To sustain a conviction under 18 U.S.C § 2113(b) the government is required to prove three things: (1)the defendant carried away in excess of $1,000; (2)the money was belonging to or in the care, custody, control, management or possession of the bank; and (3) the defendant's intent was to steal the money. See United States v. Cornillie, 92 F.3d 1108, 1109 (11th Cir. 1996). King's principal contention is that the second element was not satisfied and therefore his conviction must be reversed. The gist of his argument is that, because the money was stolen from an armored vehicle, it was in the care, custody or possession of Loomis Fargo, not the bank. We find this argument to be unpersuasive and inconsistent with the spirit of 18 U.S.C. § 2113.

The evidence at trial showed that the International Bank of Miami sent money to and received money from the Federal Reserve, and that the bank contracted with Loomis Fargo to provide for the transportation of this money. Loomis Fargo was responsible for any loss of cash from the moment they picked it up until they dropped it off. The bank, however, was never without legal title to the money. The contract simply provided Loomis Fargo with custody of the money for the limited purpose of transferring the funds to the Federal Reserve.2  "It is, of course, plain that the money, while in the care, custody, and control of the [armored transport] was, in contemplation of the law, in the custody, care and control of the bank." White v. United States, 85 F.2d 268, 269 (D.C. Cir. 1936); See also, United States v. Damm, 133 F.3d 636, 638 (8th Cir. 1998) ("funds in the American Security truck being transferred by banks to businesses are properly considered bank property for FBRA purposes ...") (internal citations omitted); United States v. Mafnas, 701 F.2d 83, 85 (9th Cir. 1983) (money considered bank property notwithstanding the fact the money was in possession of armored truck when stolen); United States v. Jakalski, 237 F.2d 503, 505-506 (7th Cir. 1956) (argument that money stolen from armored car service was not bank property considered to be without merit).3  Accordingly, we find no error in the trial judge's instruction that money stolen from an armored car is properly considered to be money "in the care, custody, control, management or possession of any bank" within the meaning of 18 U.S.C. § 2113(b).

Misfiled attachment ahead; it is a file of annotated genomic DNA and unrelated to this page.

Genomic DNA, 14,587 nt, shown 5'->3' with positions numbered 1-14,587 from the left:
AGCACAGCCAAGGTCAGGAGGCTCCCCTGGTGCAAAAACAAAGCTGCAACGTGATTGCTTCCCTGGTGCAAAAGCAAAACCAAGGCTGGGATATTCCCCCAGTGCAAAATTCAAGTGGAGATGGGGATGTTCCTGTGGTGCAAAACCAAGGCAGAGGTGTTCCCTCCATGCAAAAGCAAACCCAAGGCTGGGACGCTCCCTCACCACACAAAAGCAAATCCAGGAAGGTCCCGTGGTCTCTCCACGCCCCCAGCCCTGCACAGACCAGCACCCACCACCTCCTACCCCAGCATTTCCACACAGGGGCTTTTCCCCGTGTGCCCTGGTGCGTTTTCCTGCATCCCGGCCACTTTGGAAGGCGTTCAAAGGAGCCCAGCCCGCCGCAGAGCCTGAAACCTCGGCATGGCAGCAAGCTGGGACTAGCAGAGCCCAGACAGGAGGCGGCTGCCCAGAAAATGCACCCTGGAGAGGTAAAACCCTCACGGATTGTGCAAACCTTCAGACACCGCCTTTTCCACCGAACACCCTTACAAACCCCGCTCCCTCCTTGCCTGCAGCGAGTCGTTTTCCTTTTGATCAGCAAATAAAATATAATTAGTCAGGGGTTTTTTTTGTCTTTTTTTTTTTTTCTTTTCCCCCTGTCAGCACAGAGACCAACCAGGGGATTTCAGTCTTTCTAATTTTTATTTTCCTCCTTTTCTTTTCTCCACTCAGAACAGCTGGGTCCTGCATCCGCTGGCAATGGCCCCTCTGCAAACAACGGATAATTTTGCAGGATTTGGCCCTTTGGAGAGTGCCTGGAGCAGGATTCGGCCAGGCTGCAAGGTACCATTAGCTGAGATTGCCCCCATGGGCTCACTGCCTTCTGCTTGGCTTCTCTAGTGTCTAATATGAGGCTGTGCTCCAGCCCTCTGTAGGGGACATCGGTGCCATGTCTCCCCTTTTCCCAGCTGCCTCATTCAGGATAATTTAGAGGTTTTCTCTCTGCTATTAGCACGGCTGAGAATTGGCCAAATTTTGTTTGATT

The second issue on appeal is whether the district judge's order of restitution--for the theft of the money belonging to the toll plaza--was warranted. King was never charged with or convicted of the theft of that money. He argues that he cannot be ordered to pay restitution to a victim for an offense for which he was not charged with or convicted of. The government concedes this was error. Accordingly, we vacate the restitution portion of King's sentence.

AFFIRMED in part, VACATED in part.


King was found carrying a set of key to a Loomis Fargo armored vehicle, although it was not the same armored vehicle that had been burglarized. This set of keys was directly linked to Jeremiah Campbell. The police also found a deposit slip for Jeremiah Campbell in King's Honda


King also argues that the contract did not merely provide Loomis Fargo with custody, but created a bailment situation. We need not address that question as it has no effect on whether the money, in the contemplation of 18 U.S.C. § 2113(b), was belonging to or in the care, custody, control or management of the bank when stolen


King relies on Lubin v. United States, 313 F.2d 419 (9th Cir. 1963), to support his argument. This reliance, however, is misplaced. In Lubin, the armored vehicle picked up cash from the bank to deliver it to various business. The purpose of the pick up was to cash employees' payroll checks, and allow the armored truck company to derive a profit from the check-cashing by discounting the checks it cashed. Thus, when the money was returned to the bank in the afternoon the deposit exceeded the amount withdrawn in the morning. The form of the transaction was such that a promissory note was delivered in exchange for the money, thereby allowing legal title to pass from the bank to the armored truck company. In this case, legal title never passed to Loomis Fargo